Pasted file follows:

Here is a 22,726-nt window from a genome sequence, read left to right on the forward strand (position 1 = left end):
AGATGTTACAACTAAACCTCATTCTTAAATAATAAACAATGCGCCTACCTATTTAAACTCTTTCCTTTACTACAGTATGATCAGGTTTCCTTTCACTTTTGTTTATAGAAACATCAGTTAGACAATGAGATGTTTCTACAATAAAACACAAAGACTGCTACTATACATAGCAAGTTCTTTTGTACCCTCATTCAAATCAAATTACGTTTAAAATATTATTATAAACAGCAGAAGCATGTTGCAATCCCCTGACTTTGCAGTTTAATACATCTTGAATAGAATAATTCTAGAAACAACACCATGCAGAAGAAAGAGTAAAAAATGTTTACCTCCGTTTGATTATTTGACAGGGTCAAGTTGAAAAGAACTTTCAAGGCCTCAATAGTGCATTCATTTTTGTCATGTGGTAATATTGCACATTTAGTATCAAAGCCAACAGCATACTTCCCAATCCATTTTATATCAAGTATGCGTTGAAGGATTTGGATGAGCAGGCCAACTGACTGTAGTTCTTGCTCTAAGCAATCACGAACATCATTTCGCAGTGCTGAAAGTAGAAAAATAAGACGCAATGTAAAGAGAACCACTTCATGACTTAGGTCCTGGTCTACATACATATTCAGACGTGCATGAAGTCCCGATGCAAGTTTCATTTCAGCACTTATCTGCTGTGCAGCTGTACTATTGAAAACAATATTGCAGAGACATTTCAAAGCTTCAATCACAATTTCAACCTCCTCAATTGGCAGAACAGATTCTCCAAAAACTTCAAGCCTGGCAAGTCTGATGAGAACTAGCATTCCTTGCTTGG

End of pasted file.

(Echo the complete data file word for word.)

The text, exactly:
Here is a 22,726-nt window from a genome sequence, read left to right on the forward strand (position 1 = left end):
AGATGTTACAACTAAACCTCATTCTTAAATAATAAACAATGCGCCTACCTATTTAAACTCTTTCCTTTACTACAGTATGATCAGGTTTCCTTTCACTTTTGTTTATAGAAACATCAGTTAGACAATGAGATGTTTCTACAATAAAACACAAAGACTGCTACTATACATAGCAAGTTCTTTTGTACCCTCATTCAAATCAAATTACGTTTAAAATATTATTATAAACAGCAGAAGCATGTTGCAATCCCCTGACTTTGCAGTTTAATACATCTTGAATAGAATAATTCTAGAAACAACACCATGCAGAAGAAAGAGTAAAAAATGTTTACCTCCGTTTGATTATTTGACAGGGTCAAGTTGAAAAGAACTTTCAAGGCCTCAATAGTGCATTCATTTTTGTCATGTGGTAATATTGCACATTTAGTATCAAAGCCAACAGCATACTTCCCAATCCATTTTATATCAAGTATGCGTTGAAGGATTTGGATGAGCAGGCCAACTGACTGTAGTTCTTGCTCTAAGCAATCACGAACATCATTTCGCAGTGCTGAAAGTAGAAAAATAAGACGCAATGTAAAGAGAACCACTTCATGACTTAGGTCCTGGTCTACATACATATTCAGACGTGCATGAAGTCCCGATGCAAGTTTCATTTCAGCACTTATCTGCTGTGCAGCTGTACTATTGAAAACAATATTGCAGAGACATTTCAAAGCTTCAATCACAATTTCAACCTCCTCAATTGGCAGAACAGATTCTCCAAAAACTTCAAGCCTGGCAAGTCTGATGAGAACTAGCATTCCTTGCTTGG